Chromebooks don't have much in common with gaming laptops, but that may soon change if a recent Chrome OS code update is any indication.
This is significant because Chromebooks are generally known for being cheap, durable and capable enough to tackle any task you can take care of with a browser and an Internet connection. Some are as thin and light as any ultraportable, and the best Chromebooks are elegant devices that stand shoulder-to-shoulder with the best laptops you can buy — but they're definitely not gaming machines. However, based on recent code updates, we may soon see a new breed of gaming-focused Chromebooks hitting the market.
News of the update comes to us courtesy of a 9to5Google report that Chrome OS devs added a new feature this month which lets users enable or disable RGB keyboard lighting on a per-key basis. It's currently only accessible to Chrome OS devs via a console command, but hopefully we'll see it put to use down the road in a feature which lets Chromebook users customize the RGB lighting scheme on their keyboards.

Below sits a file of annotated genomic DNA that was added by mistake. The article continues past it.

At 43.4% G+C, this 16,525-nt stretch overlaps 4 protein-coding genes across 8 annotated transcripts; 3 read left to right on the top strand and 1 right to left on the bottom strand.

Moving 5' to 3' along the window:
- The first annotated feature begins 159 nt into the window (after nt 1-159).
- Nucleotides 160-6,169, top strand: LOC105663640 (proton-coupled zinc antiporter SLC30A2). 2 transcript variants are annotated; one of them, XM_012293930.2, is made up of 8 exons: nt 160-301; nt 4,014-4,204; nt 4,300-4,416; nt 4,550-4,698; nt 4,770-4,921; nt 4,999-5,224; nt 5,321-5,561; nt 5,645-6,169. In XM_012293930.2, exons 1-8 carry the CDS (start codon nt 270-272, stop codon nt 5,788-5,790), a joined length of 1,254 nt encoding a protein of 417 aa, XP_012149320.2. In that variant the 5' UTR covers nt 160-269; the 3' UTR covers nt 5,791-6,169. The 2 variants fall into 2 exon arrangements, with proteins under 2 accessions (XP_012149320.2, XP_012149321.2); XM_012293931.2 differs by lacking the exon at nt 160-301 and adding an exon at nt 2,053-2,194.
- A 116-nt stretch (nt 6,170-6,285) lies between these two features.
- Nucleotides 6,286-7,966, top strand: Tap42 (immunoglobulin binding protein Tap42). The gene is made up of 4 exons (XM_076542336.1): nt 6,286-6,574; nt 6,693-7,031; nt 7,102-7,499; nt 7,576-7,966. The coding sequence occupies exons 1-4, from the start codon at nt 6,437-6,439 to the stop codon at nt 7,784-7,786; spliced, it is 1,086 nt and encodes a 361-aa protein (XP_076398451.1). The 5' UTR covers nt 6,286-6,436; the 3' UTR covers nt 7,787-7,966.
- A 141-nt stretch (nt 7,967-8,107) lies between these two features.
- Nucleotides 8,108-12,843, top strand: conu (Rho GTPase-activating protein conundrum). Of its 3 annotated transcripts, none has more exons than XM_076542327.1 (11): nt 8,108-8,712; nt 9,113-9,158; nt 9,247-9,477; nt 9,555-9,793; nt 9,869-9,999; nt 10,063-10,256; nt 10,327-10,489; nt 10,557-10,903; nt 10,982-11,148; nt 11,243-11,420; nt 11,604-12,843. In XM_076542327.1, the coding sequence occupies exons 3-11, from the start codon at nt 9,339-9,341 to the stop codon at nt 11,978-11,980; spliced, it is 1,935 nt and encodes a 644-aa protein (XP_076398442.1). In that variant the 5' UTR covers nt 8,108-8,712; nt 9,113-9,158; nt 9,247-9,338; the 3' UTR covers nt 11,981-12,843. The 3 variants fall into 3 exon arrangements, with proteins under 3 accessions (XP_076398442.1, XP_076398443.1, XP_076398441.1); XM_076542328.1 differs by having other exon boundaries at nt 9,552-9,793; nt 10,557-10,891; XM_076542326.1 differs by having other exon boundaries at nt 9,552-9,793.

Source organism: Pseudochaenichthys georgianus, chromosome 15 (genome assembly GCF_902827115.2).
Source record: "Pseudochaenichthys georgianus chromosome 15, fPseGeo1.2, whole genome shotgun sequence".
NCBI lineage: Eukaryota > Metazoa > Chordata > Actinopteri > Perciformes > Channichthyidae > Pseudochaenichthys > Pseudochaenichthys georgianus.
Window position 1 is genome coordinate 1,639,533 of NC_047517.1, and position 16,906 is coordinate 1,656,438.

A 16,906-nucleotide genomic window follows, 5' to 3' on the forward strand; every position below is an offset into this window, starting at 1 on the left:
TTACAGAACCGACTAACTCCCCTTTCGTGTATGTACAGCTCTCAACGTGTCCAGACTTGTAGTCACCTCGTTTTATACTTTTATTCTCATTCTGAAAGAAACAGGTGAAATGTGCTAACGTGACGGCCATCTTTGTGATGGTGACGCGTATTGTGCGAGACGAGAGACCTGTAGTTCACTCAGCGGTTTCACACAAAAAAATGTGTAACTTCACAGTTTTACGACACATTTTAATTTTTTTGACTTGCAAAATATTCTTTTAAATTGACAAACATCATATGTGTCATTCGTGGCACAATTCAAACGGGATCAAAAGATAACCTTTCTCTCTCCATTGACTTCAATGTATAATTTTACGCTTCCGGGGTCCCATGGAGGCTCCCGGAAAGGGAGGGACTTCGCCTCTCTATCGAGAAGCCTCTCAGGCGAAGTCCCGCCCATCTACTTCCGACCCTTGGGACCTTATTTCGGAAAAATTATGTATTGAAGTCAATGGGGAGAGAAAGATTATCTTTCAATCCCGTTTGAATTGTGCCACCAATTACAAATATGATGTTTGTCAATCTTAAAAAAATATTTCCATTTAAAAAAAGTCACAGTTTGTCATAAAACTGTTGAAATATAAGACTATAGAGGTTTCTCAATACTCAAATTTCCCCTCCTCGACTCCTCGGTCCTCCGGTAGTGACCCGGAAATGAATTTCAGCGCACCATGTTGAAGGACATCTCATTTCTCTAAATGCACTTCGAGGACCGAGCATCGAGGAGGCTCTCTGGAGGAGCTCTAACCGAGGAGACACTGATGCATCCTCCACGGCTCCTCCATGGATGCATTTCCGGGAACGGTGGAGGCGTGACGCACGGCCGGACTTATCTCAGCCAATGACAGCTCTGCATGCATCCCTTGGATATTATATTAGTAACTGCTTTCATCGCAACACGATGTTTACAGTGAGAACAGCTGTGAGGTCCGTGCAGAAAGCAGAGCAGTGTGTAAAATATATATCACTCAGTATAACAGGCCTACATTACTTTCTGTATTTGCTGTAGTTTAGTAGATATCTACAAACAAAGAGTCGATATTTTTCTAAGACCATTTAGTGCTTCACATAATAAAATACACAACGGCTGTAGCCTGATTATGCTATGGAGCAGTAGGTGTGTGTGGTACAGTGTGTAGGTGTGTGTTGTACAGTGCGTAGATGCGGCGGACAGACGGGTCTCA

9to5Google hypothesizes that this RGB keyboard support feature is associated with at least three upcoming pieces of hardware. One device is believed to be a detachable RGB keyboard which may be part of a gaming Chromebook 2-in-1 (like the Asus ROG Flow X13 gaming laptop/tablet hybrid) that's early in development. The other two devices which may be getting this feature are believed to be Chromebooks from HP and Lenovo packing Intel's latest 12th Gen Alder Lake CPUs.
While the debut of this feature has nothing to do with Chromebooks running PC games well, the fact that Google appears to be equipping Chrome OS with a tool to customize the sort of per-key RGB backlighting typically seen on gaming laptops and keyboards suggests gaming Chromebooks are a real possibility for the future.
This isn't the first clue we've seen that gaming Chromebooks are on the horizon. Last year eagle-eyed Chrome fans spotted a Chrome OS build configuration for a Chromebook with a discrete AMD GPU, codenamed "Mushu", as well as code for a Chrome OS game mode feature that could be tied to long-running reports that Valve is working to bring Steam to Chromebooks.